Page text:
The Christian Science Monitor
Aleksandra Burger-Roy was genuinely shocked when she first heard about Question 3 on the Massachusetts ballot. The initiative asked voters if Massachusetts’ law preventing discrimination in public places should continue to include transgender people.
She’s been harassed and called gender-based slurs since she moved to Boston to study chemical engineering, but she generally considers it a safe place to be transgender, especially compared with the small town in Maine where she grew up.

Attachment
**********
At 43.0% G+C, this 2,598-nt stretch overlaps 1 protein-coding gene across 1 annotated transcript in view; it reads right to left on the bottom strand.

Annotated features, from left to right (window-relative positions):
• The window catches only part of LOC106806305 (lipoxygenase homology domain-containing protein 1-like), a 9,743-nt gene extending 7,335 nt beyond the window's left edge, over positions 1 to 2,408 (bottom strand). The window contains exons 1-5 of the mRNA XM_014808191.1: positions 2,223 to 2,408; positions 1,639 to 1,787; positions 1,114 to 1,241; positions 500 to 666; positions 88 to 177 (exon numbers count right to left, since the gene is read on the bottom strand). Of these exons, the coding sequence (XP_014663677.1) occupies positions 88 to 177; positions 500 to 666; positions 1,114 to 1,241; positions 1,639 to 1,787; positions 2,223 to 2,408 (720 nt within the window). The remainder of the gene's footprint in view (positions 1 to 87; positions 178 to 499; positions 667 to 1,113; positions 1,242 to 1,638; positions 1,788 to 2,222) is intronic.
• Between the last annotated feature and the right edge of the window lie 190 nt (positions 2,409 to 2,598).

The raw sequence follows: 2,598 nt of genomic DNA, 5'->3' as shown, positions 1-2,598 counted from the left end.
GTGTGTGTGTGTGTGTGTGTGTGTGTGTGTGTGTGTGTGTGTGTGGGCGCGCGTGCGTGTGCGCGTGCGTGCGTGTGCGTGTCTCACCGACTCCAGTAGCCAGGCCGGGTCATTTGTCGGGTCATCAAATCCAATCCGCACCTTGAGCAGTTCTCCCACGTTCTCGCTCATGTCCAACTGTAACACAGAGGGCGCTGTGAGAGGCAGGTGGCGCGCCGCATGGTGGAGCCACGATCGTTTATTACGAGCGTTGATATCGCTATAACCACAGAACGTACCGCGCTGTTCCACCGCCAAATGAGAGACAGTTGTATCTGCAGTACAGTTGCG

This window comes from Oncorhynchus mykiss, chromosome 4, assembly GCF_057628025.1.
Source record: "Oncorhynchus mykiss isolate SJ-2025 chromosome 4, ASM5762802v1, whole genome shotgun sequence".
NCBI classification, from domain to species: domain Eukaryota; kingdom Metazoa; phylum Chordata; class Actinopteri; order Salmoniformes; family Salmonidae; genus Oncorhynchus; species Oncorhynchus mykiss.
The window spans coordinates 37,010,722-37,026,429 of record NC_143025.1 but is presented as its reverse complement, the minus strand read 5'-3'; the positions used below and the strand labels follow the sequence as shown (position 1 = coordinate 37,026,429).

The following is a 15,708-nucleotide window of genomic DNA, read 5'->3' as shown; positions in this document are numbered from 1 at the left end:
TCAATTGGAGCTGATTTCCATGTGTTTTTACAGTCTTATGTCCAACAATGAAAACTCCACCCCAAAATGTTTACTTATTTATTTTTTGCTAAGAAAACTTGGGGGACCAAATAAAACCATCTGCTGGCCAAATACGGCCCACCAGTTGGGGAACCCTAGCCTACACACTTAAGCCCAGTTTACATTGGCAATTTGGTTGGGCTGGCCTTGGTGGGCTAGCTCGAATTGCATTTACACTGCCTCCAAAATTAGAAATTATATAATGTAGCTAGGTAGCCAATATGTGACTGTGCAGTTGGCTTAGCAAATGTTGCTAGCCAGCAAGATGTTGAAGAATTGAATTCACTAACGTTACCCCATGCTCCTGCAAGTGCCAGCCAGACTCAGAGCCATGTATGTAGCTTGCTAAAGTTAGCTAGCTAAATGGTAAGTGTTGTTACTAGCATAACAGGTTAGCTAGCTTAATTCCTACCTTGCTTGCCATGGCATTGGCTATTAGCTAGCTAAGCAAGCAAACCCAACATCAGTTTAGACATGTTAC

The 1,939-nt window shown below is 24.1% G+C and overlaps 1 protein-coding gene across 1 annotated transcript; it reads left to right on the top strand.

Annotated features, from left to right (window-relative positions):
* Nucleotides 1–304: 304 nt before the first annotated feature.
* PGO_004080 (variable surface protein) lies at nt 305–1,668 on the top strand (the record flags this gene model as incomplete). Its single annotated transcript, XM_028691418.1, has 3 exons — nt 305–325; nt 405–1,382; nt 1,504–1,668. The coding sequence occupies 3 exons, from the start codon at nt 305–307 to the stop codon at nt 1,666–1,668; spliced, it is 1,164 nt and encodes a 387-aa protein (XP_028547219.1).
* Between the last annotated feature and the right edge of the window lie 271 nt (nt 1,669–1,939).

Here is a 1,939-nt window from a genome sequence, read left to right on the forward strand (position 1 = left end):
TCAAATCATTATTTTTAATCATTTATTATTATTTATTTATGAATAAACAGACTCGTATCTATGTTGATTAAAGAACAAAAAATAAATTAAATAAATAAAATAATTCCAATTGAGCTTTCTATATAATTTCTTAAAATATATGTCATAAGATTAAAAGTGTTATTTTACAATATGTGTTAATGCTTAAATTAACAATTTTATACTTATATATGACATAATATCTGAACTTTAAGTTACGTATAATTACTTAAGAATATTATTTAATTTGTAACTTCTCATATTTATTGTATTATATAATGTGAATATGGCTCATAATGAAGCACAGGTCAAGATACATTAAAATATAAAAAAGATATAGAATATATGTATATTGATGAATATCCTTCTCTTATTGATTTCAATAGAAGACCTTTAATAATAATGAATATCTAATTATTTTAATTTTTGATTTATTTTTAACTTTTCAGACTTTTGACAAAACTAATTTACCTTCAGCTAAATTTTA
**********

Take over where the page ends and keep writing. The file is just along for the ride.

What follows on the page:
“I continued to be shocked when the polls said that it’s close,” says Ms. Burger-Roy, a student at Northeastern University. She trusted Massachusetts voters to keep the law, but it concerns her that the group behind the ballot question was able to collect more than 50,000 signatures to put it on the ballot in the first place.